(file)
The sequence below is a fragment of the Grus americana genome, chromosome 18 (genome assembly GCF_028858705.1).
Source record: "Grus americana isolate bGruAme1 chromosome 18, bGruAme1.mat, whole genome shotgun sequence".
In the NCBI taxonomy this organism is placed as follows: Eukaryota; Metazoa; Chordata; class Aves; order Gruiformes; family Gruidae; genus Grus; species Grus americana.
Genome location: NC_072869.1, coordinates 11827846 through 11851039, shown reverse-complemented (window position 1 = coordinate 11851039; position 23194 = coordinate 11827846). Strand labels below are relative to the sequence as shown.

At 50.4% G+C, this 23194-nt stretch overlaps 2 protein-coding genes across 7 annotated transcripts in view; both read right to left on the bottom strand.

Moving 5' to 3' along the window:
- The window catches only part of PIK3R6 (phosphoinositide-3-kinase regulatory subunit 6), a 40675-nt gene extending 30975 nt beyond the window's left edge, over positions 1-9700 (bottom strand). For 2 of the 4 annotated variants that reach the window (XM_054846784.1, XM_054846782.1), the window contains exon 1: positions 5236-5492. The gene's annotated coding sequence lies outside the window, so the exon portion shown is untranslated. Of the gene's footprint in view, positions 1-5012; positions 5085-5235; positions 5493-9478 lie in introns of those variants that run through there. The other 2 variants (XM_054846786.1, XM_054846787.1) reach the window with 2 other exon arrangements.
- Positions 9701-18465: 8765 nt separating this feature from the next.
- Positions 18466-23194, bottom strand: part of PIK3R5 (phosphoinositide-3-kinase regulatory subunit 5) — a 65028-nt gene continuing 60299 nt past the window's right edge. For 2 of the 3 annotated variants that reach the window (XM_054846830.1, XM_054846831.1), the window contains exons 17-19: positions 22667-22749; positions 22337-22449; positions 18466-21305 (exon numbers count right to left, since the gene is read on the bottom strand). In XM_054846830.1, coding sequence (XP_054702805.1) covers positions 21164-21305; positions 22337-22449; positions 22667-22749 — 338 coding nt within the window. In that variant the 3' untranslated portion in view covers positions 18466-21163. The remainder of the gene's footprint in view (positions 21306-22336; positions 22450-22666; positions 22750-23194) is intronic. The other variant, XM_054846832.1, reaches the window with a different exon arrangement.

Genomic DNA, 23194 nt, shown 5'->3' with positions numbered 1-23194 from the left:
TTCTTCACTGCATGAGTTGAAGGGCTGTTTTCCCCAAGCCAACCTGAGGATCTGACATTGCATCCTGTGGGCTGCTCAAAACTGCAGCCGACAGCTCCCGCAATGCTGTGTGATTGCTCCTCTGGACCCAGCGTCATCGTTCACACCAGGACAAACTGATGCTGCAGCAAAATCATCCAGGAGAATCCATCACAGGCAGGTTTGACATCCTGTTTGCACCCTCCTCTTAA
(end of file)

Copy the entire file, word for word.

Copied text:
The sequence below is a fragment of the Grus americana genome, chromosome 18 (genome assembly GCF_028858705.1).
Source record: "Grus americana isolate bGruAme1 chromosome 18, bGruAme1.mat, whole genome shotgun sequence".
In the NCBI taxonomy this organism is placed as follows: Eukaryota; Metazoa; Chordata; class Aves; order Gruiformes; family Gruidae; genus Grus; species Grus americana.
Genome location: NC_072869.1, coordinates 11827846 through 11851039, shown reverse-complemented (window position 1 = coordinate 11851039; position 23194 = coordinate 11827846). Strand labels below are relative to the sequence as shown.

At 50.4% G+C, this 23194-nt stretch overlaps 2 protein-coding genes across 7 annotated transcripts in view; both read right to left on the bottom strand.

Moving 5' to 3' along the window:
- The window catches only part of PIK3R6 (phosphoinositide-3-kinase regulatory subunit 6), a 40675-nt gene extending 30975 nt beyond the window's left edge, over positions 1-9700 (bottom strand). For 2 of the 4 annotated variants that reach the window (XM_054846784.1, XM_054846782.1), the window contains exon 1: positions 5236-5492. The gene's annotated coding sequence lies outside the window, so the exon portion shown is untranslated. Of the gene's footprint in view, positions 1-5012; positions 5085-5235; positions 5493-9478 lie in introns of those variants that run through there. The other 2 variants (XM_054846786.1, XM_054846787.1) reach the window with 2 other exon arrangements.
- Positions 9701-18465: 8765 nt separating this feature from the next.
- Positions 18466-23194, bottom strand: part of PIK3R5 (phosphoinositide-3-kinase regulatory subunit 5) — a 65028-nt gene continuing 60299 nt past the window's right edge. For 2 of the 3 annotated variants that reach the window (XM_054846830.1, XM_054846831.1), the window contains exons 17-19: positions 22667-22749; positions 22337-22449; positions 18466-21305 (exon numbers count right to left, since the gene is read on the bottom strand). In XM_054846830.1, coding sequence (XP_054702805.1) covers positions 21164-21305; positions 22337-22449; positions 22667-22749 — 338 coding nt within the window. In that variant the 3' untranslated portion in view covers positions 18466-21163. The remainder of the gene's footprint in view (positions 21306-22336; positions 22450-22666; positions 22750-23194) is intronic. The other variant, XM_054846832.1, reaches the window with a different exon arrangement.

Genomic DNA, 23194 nt, shown 5'->3' with positions numbered 1-23194 from the left:
TTCTTCACTGCATGAGTTGAAGGGCTGTTTTCCCCAAGCCAACCTGAGGATCTGACATTGCATCCTGTGGGCTGCTCAAAACTGCAGCCGACAGCTCCCGCAATGCTGTGTGATTGCTCCTCTGGACCCAGCGTCATCGTTCACACCAGGACAAACTGATGCTGCAGCAAAATCATCCAGGAGAATCCATCACAGGCAGGTTTGACATCCTGTTTGCACCCTCCTCTTAA